PBS Gets Religion

By S. Brent Plate

So Mitt might put the axe to Big Bird. Which is a crying shame for so many reasons. For those of us interested in the religion-media connect, PBS just gave us another one. This week they posted “Is Doctor Who a Religion?” on their “Idea Channel,” launched last February. There’s plenty of non-sense floating around the internet showing religious connections to this and that and the other, most of it based on some sloppy notions of religion that most of my first-year college students can see beyond.

But check out this PBS video, which is slickly made (a bit fast-paced but that’s the trend), and contains many morsels of good info. Specifically, they use anthropologist Clifford Geertz’s now-classic definition of religion:

a system of symbols which acts to establish powerful, pervasive, and long-lasting moods and motivations in men by formulating conceptions of a general order of existence {the video ends here, though Geertz’s definition continues: and (4) clothing these conceptions with such an aura of factuality that (5) the moods and motivations seem uniquely realistic.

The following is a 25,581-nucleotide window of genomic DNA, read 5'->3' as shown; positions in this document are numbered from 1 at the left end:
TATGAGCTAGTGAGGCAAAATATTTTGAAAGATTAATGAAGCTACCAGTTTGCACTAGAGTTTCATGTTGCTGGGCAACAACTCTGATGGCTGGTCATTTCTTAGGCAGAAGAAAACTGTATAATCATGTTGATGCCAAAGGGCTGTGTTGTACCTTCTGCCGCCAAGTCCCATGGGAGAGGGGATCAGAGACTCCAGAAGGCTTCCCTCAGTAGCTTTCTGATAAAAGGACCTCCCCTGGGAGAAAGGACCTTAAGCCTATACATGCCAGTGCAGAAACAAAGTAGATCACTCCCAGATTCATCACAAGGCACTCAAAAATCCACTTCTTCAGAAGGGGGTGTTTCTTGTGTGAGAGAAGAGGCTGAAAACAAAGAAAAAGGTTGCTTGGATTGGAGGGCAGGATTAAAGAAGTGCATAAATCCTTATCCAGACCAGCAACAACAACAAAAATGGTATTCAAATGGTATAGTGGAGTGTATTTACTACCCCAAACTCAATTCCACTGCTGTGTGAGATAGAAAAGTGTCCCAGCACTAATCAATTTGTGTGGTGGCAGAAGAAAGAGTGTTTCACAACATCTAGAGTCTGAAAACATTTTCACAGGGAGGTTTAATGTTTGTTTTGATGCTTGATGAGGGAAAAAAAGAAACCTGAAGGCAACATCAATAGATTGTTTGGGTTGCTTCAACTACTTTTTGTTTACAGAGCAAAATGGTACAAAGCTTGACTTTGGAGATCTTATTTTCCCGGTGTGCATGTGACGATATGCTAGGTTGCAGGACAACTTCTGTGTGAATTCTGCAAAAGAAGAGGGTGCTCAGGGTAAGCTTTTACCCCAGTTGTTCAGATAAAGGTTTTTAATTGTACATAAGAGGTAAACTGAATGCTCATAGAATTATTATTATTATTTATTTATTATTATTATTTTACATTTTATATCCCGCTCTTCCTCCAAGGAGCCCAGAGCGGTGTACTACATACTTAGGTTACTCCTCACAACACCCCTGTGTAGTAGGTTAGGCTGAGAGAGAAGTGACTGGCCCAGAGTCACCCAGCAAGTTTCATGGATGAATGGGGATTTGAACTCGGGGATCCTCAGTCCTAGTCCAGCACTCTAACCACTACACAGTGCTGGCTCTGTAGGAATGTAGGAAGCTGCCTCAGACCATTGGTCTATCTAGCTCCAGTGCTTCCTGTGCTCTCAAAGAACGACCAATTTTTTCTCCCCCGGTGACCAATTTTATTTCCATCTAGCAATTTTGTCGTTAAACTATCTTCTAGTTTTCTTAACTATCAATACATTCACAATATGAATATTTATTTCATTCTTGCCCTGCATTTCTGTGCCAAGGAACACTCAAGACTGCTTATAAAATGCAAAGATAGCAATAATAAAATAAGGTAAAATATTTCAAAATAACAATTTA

The video gives (quick) overviews of several religious traditions, not in pretense of defining them, but to challenge the standard conception of religion as meeting in a specific building and reading from a “very old important book about a powerful man in the sky” (graphics from the Simpsons and Monty Python nicely complement the point). The Geertz definition has come under criticism in the past few decades but it serves as a good reference point for ways to think about religion in a non-Protestant oriented way, and gets beyond the emphasis on God and bible that plague popular views of religion.

Doctor Who, the video suggests, might be thought of as a religion because of its cosmological accounts, the ways the Doctor transcends space and time, but also because of its fan base, the Whovians. The video even quotes from Emile Durkheim to discuss the socially binding elements.

In short, these aresome of the best approaches to pop culture and religion around. All from the minds of PBS.

Leave a Reply

Your email address will not be published. Required fields are marked *